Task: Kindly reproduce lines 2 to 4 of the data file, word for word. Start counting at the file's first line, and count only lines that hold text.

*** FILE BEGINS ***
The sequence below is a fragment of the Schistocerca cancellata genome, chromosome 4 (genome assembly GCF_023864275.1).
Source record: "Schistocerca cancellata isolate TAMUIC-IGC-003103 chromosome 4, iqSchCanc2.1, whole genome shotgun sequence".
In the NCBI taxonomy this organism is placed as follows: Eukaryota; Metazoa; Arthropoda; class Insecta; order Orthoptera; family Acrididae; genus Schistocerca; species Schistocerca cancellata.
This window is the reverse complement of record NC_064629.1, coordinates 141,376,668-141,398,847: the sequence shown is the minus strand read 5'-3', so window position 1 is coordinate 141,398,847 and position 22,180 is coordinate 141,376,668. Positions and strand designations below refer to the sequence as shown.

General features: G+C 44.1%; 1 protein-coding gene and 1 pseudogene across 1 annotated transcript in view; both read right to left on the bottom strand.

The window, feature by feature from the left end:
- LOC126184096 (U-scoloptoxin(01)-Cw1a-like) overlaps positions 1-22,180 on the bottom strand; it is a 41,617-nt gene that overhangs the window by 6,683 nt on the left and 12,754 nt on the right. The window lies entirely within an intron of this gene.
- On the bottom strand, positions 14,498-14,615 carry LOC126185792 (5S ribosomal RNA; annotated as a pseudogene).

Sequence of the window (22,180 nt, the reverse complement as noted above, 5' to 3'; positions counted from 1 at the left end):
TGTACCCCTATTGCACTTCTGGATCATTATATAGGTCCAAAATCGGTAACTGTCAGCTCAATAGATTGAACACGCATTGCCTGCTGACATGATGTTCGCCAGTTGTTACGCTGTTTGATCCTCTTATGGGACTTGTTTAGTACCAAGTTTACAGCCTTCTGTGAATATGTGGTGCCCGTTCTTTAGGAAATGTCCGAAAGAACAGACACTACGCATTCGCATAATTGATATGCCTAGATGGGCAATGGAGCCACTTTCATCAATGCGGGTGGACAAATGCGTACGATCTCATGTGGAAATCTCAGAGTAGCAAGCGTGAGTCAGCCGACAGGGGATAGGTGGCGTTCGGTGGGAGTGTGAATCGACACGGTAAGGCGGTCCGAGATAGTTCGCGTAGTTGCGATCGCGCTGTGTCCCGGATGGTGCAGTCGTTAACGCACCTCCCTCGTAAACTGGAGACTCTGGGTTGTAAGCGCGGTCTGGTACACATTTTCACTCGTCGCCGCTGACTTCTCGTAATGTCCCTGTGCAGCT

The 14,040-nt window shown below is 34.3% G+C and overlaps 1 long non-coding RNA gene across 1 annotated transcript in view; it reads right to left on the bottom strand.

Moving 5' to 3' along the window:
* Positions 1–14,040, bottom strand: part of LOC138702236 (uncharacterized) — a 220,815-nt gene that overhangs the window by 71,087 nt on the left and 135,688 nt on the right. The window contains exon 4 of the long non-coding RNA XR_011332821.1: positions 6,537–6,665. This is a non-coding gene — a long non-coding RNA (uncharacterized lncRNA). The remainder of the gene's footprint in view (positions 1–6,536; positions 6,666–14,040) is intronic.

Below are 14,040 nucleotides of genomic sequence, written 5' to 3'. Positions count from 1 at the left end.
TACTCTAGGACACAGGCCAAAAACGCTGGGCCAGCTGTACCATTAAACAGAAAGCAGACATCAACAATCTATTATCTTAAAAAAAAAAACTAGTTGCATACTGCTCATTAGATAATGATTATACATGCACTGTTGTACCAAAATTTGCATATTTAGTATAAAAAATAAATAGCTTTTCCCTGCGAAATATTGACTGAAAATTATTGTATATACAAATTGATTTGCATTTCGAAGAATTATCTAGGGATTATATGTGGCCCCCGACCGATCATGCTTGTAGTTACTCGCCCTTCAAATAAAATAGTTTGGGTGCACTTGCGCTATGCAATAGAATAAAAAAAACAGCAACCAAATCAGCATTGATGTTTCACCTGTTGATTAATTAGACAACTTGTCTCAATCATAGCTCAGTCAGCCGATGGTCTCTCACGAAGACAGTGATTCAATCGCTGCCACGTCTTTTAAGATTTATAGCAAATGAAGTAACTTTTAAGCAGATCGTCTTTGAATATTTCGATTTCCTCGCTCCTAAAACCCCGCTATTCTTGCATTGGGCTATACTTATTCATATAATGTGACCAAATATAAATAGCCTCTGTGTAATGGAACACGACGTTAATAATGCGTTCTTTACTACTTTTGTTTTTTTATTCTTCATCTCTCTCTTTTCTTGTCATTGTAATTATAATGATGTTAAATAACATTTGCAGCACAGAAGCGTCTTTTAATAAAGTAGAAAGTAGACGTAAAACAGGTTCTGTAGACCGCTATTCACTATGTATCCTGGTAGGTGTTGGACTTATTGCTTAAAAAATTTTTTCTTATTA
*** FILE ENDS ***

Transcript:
Source record: "Schistocerca cancellata isolate TAMUIC-IGC-003103 chromosome 4, iqSchCanc2.1, whole genome shotgun sequence".
In the NCBI taxonomy this organism is placed as follows: Eukaryota; Metazoa; Arthropoda; class Insecta; order Orthoptera; family Acrididae; genus Schistocerca; species Schistocerca cancellata.
This window is the reverse complement of record NC_064629.1, coordinates 141,376,668-141,398,847: the sequence shown is the minus strand read 5'-3', so window position 1 is coordinate 141,398,847 and position 22,180 is coordinate 141,376,668. Positions and strand designations below refer to the sequence as shown.